19.  Welcomes the Ombudsman’s sustained and constructive efforts, through the production of relevant publications, for example, to facilitate the drafting of a regulation on the European Union’s general administrative procedures; stresses that such legislation, which should provide for legally binding minimum quality standards and procedural guarantees in all spheres of direct EU administration, could be based on Article 298 TFEU and that the Ombudsman ought to be closely consulted on its actual drafting;

20.  Endorses the Ombudsman’s view that the principles of good administration go further than the law and require the EU institutions, bodies, offices and agencies not only to respect their legal obligations, but also to be service-minded and to ensure that members of the public are properly treated and enjoy their rights fully;

21.  Commends the Ombudsman for having published and distributed to staff in all EU institutions, bodies, offices and agencies The European Ombudsman’s Guide to complaints, with a view to encouraging the EU administration to improve its performance by deepening its commitment to the principles of a culture of service to citizens;

22.  Welcomes the Ombudsman’s cooperation with the European Network of Ombudsmen and asks that such cooperation be directed inter alia to publicising the European Citizens’ Initiative as a new tool enabling citizens to be involved directly in the process of preparing EU legislation and ensuring that this instrument is not too cumbersome for citizens in terms of technical requirements;

23.  Recalls that the Eighth National Seminar of the Network of European Ombudsmen was held in Copenhagen in October 2011; recalls that its Committee on Petitions is a full member of the Network and that the Committee was represented at the Seminar; recalls that at the Seminar the members of the Network agreed to find ways better to inform citizens in Europe of their rights;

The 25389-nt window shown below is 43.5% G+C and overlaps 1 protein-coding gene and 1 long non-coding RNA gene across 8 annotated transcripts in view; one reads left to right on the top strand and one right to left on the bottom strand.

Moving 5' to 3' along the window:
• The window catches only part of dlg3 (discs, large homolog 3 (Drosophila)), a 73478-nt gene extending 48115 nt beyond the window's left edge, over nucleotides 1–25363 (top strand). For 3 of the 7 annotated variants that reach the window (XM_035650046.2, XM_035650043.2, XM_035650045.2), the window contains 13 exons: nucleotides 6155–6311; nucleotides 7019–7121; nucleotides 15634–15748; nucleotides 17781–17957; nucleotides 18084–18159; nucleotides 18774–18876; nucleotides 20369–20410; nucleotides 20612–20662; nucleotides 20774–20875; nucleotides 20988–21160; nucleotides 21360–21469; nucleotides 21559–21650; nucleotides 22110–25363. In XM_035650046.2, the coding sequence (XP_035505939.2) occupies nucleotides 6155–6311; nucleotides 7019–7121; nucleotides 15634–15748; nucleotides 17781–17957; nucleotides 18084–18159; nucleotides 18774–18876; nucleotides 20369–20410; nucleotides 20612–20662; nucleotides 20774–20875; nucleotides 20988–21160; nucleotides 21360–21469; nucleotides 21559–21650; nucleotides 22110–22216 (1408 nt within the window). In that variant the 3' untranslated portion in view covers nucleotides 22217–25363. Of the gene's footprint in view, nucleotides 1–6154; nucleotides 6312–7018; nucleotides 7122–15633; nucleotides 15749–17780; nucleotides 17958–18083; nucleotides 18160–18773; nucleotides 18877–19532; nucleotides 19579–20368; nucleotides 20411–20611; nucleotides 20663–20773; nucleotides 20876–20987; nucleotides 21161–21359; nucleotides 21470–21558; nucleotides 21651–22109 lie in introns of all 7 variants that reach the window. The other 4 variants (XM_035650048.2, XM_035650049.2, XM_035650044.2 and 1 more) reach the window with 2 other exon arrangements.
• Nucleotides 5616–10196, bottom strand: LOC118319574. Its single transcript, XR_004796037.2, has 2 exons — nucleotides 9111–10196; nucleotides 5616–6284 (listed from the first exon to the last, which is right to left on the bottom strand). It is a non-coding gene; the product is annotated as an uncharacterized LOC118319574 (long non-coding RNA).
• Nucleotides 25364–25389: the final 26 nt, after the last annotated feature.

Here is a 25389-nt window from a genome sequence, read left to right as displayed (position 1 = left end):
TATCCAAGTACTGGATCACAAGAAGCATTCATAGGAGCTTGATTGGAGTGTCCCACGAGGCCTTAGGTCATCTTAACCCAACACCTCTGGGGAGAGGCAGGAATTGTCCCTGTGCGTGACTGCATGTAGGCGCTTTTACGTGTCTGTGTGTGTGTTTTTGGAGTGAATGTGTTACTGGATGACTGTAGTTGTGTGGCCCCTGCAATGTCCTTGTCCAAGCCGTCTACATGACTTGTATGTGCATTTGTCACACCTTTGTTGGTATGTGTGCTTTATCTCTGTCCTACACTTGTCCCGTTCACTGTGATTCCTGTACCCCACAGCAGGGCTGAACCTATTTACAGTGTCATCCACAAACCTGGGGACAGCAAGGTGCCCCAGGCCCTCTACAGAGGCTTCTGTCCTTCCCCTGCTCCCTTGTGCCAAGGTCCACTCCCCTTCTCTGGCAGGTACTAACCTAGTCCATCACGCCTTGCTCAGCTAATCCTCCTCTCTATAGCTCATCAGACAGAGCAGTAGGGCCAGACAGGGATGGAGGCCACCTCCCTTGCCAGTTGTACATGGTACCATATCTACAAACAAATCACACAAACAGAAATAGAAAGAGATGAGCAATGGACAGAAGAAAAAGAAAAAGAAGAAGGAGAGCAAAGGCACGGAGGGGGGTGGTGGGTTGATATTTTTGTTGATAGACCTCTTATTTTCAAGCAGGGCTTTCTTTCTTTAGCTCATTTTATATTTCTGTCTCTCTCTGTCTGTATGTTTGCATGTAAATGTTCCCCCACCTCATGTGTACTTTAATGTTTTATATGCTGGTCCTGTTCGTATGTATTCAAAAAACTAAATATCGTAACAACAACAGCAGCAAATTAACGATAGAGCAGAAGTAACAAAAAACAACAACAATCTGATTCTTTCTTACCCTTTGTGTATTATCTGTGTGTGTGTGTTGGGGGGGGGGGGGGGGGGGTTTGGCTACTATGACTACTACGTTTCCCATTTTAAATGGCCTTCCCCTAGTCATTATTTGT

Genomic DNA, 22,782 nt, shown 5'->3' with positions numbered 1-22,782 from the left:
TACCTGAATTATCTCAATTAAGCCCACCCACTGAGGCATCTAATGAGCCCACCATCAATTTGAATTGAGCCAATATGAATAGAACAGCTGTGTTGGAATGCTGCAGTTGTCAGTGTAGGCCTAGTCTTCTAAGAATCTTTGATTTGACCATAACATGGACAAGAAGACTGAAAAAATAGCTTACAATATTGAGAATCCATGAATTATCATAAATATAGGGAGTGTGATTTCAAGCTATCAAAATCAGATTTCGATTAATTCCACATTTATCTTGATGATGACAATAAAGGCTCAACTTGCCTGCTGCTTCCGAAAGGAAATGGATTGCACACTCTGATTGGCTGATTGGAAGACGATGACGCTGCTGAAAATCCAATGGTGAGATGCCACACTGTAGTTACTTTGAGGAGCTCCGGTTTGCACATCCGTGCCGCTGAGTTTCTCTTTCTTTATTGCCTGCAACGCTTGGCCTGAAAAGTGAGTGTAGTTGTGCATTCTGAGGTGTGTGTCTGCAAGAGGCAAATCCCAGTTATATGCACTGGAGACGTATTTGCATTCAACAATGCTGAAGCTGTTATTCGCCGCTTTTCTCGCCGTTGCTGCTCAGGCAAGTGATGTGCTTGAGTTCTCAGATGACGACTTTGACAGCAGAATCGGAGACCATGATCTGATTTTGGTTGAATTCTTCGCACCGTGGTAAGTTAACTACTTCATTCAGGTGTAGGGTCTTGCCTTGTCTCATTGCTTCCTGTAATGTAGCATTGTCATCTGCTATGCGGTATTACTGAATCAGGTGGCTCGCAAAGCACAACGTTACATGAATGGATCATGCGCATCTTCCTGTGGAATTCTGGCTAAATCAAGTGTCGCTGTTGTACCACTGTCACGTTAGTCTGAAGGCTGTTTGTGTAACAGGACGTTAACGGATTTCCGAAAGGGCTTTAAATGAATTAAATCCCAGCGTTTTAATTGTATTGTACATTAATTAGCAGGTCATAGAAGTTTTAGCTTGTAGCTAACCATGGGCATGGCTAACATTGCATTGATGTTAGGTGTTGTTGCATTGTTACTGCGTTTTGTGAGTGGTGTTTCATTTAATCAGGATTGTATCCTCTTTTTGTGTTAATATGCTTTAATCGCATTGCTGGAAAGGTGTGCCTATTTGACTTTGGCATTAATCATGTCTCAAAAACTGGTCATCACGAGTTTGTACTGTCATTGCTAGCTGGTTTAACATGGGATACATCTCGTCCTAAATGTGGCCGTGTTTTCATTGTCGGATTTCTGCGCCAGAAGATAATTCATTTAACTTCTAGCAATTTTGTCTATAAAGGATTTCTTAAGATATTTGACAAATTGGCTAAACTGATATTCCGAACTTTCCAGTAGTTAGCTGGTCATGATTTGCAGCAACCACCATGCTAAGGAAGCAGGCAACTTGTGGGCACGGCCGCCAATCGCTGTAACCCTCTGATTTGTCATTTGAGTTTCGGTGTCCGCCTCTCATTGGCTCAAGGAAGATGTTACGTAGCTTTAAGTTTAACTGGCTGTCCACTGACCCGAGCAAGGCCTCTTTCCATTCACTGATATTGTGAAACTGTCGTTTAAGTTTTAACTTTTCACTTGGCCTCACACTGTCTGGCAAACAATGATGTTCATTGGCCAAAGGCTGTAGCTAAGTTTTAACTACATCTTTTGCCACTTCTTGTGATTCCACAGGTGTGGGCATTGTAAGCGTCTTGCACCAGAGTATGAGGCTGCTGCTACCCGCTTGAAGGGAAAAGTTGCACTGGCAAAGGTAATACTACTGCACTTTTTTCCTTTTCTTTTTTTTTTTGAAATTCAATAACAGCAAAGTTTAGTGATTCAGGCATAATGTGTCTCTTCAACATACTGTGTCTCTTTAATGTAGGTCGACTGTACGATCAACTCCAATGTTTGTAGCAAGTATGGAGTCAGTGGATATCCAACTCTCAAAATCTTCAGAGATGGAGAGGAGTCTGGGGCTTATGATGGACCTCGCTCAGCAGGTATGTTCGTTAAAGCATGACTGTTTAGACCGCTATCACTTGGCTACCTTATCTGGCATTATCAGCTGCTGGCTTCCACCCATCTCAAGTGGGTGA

24.  Recalls that at the Seminar the Ombudsman presented a draft text on public service principles for EU civil servants wherein he identified five such principles, namely commitment to the EU and its citizens, integrity, objectivity, respect for others and transparency; notes that the Ombudsman organised a public consultation on these principles and that the final version of the text was published on 19 June 2012;

25.  Notes with satisfaction that the Ombudsman has exercised his powers in an active and balanced way, in a spirit of critical consensus and close cooperation with the other EU bodies, during the reporting period;

26.  Insists that the Ombudsman continue to ensure the best possible use of resources, avoiding unnecessary duplication of staff and cooperating with other existing EU institutions in order to secure efficiency savings for the EU budget;

27.  Instructs its President to forward this resolution and the report of the Committee on Petitions to the Council, the Commission, the European Ombudsman and the governments and parliaments of the Member States, and to their ombudsmen or similar competent bodies.

(1) OJ C 286 E, 27.11.2009, p. 172.
(2) OJ L 113, 4.5.1994, p. 15.
(3) Adopted on 8 July 2002 and amended by decisions of the Ombudsman of 5 April 2004 and 3 December 2008.
(4) http://www.ombudsman.europa.eu/en/press/statistics.faces
(5) OJ C 72 E, 21.3.2002, p.331.